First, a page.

From the November 2007 issue of Entrepreneur

In a fiercely competitive marketplace, even the greatest products and services won't stand out unless they're presented as part of a valuable offer. Slashing prices may reduce your profitability and weaken your marketing position, but "bundling"--combining a variety of features to create a compelling whole--can add the value necessary to close sales.

  • Consider market value vs. price. Pricing among competitors is often similar, so most customers buy with an eye toward value. Getting the most for their money is often the deciding factor when choosing between multiple vendors.
  • Study competitive offers. Have you ever shopped for a particular product or service only to find that one vendor's prices were significantly lower than the rest? You probably wondered if this company or its product was inferior in some way. That's precisely how lowball pricing can negatively affect your marketing position, so align your pricing to make it competitive while also adding value. This will enhance your company's position in the marketplace.

The first step is to evaluate the value propositions offered by your competitors. Gather their marketing materials, shop their websites or stores, and look at how they add value to their products or services.

  • Take a fresh point of view. Consider each of your competitors' value propositions from the perspective of your best customers. Shed your insider's knowledge regarding these companies and try to see them as a comparison shopper would. Is there something missing from their offers? Where do they excel? What can you market that your customers will value more?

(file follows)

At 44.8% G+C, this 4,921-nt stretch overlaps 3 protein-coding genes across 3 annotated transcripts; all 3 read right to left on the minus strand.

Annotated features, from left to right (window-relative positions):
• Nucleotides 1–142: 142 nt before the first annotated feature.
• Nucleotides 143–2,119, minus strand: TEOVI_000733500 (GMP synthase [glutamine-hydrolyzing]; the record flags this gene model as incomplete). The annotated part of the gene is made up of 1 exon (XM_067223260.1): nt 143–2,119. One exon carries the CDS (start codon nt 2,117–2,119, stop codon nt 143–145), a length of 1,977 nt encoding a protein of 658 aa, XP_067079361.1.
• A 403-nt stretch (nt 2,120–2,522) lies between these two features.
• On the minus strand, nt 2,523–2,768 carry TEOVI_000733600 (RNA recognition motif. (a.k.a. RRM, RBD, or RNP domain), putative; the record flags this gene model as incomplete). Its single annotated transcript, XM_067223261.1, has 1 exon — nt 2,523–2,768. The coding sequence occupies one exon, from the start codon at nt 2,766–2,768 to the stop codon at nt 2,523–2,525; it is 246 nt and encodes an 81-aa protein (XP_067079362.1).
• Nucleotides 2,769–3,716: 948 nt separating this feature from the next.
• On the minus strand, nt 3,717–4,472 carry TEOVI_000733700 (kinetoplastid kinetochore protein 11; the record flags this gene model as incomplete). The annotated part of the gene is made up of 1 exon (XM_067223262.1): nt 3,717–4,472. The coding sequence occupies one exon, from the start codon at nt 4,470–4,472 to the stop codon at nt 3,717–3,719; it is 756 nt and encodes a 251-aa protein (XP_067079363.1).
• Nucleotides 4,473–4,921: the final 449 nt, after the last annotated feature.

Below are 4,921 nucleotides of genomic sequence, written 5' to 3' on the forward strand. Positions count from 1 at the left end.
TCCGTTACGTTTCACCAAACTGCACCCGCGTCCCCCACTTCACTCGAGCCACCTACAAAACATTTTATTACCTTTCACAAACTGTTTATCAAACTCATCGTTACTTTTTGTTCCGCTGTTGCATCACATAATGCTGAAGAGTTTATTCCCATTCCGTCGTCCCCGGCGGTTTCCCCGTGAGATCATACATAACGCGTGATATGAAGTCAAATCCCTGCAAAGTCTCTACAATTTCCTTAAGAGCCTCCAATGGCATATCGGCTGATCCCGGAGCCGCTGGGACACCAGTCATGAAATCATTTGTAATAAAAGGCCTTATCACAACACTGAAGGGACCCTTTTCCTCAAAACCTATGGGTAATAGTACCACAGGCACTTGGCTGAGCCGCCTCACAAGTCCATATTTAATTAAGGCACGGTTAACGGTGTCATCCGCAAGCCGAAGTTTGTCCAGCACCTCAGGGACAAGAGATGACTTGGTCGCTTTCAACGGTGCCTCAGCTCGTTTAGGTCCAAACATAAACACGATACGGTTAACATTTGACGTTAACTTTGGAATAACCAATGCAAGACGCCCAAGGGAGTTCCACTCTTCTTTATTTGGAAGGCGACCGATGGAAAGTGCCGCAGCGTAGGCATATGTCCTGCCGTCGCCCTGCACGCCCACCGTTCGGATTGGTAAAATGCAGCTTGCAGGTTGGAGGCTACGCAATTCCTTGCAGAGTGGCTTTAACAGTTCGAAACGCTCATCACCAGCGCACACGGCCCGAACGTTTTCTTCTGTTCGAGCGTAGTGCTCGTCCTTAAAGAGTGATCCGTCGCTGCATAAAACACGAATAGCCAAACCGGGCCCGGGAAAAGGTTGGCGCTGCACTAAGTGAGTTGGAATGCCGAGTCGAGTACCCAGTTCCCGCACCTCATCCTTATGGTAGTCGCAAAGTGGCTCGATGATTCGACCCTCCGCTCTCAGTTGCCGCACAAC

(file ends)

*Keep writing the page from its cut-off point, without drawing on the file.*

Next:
Meet with your frontline salespeople to explore the needs and desires of your customer or client base, and go directly to customers and prospects to learn what they want most. Depending on your industry, you can conduct surveys by mail, phone or e-mail. Consider adding a polling feature to your website so you can gather visitor feedback. And add a message board or blog to your site that pulls in customer feedback and comments.

  • Package it. Bundling is the smart way to add value. You can create products with additional features you know your target audience will want, or you can add service elements such as extended warranties, longer customer service hours and more as part of your bundle.

In any highly competitive arena, value stands out as the deciding factor. You'll close more sales by creating a bundled offer that presents a greater value than what your competitors are marketing.

Contact marketing expert Kim T. Gordon, author of Maximum Marketing, Minimum Dollars: The Top 50 Ways to Grow Your Small Business, at smallbusiness now.com. Her new e-book, Big Marketing Ideas for Small Budgets, is available exclusively from Entrepreneur at smallbizbooks.com.